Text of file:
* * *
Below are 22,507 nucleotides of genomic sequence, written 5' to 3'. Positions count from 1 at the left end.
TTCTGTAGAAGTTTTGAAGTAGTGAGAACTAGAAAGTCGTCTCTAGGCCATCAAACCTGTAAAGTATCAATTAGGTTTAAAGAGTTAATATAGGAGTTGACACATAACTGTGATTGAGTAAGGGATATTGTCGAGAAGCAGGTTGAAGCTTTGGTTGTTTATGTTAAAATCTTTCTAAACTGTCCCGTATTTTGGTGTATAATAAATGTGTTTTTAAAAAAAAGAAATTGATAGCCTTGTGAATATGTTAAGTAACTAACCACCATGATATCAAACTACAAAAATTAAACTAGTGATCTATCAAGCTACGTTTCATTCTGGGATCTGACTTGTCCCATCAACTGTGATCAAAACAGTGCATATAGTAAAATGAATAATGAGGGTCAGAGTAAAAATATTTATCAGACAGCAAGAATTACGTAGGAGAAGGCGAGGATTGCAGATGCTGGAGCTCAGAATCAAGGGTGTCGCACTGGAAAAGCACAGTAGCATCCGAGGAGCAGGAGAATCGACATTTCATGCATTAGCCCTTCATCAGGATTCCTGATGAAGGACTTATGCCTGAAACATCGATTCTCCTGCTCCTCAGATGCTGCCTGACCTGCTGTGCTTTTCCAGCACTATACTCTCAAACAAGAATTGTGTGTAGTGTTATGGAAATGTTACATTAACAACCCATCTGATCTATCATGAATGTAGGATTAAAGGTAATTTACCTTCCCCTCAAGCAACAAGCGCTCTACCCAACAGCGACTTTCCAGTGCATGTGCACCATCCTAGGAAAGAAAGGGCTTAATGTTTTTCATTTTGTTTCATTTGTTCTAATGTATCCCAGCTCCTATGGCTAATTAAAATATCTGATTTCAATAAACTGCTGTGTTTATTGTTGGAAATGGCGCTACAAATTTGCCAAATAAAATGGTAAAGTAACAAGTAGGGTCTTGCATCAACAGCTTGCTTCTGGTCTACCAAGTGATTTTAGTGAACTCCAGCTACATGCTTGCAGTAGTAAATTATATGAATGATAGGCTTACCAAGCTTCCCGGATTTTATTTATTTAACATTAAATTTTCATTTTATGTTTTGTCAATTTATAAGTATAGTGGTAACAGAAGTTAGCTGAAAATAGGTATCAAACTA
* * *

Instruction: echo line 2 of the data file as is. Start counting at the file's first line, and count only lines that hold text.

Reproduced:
TTCTGTAGAAGTTTTGAAGTAGTGAGAACTAGAAAGTCGTCTCTAGGCCATCAAACCTGTAAAGTATCAATTAGGTTTAAAGAGTTAATATAGGAGTTGACACATAACTGTGATTGAGTAAGGGATATTGTCGAGAAGCAGGTTGAAGCTTTGGTTGTTTATGTTAAAATCTTTCTAAACTGTCCCGTATTTTGGTGTATAATAAATGTGTTTTTAAAAAAAAGAAATTGATAGCCTTGTGAATATGTTAAGTAACTAACCACCATGATATCAAACTACAAAAATTAAACTAGTGATCTATCAAGCTACGTTTCATTCTGGGATCTGACTTGTCCCATCAACTGTGATCAAAACAGTGCATATAGTAAAATGAATAATGAGGGTCAGAGTAAAAATATTTATCAGACAGCAAGAATTACGTAGGAGAAGGCGAGGATTGCAGATGCTGGAGCTCAGAATCAAGGGTGTCGCACTGGAAAAGCACAGTAGCATCCGAGGAGCAGGAGAATCGACATTTCATGCATTAGCCCTTCATCAGGATTCCTGATGAAGGACTTATGCCTGAAACATCGATTCTCCTGCTCCTCAGATGCTGCCTGACCTGCTGTGCTTTTCCAGCACTATACTCTCAAACAAGAATTGTGTGTAGTGTTATGGAAATGTTACATTAACAACCCATCTGATCTATCATGAATGTAGGATTAAAGGTAATTTACCTTCCCCTCAAGCAACAAGCGCTCTACCCAACAGCGACTTTCCAGTGCATGTGCACCATCCTAGGAAAGAAAGGGCTTAATGTTTTTCATTTTGTTTCATTTGTTCTAATGTATCCCAGCTCCTATGGCTAATTAAAATATCTGATTTCAATAAACTGCTGTGTTTATTGTTGGAAATGGCGCTACAAATTTGCCAAATAAAATGGTAAAGTAACAAGTAGGGTCTTGCATCAACAGCTTGCTTCTGGTCTACCAAGTGATTTTAGTGAACTCCAGCTACATGCTTGCAGTAGTAAATTATATGAATGATAGGCTTACCAAGCTTCCCGGATTTTATTTATTTAACATTAAATTTTCATTTTATGTTTTGTCAATTTATAAGTATAGTGGTAACAGAAGTTAGCTGAAAATAGGTATCAAACTA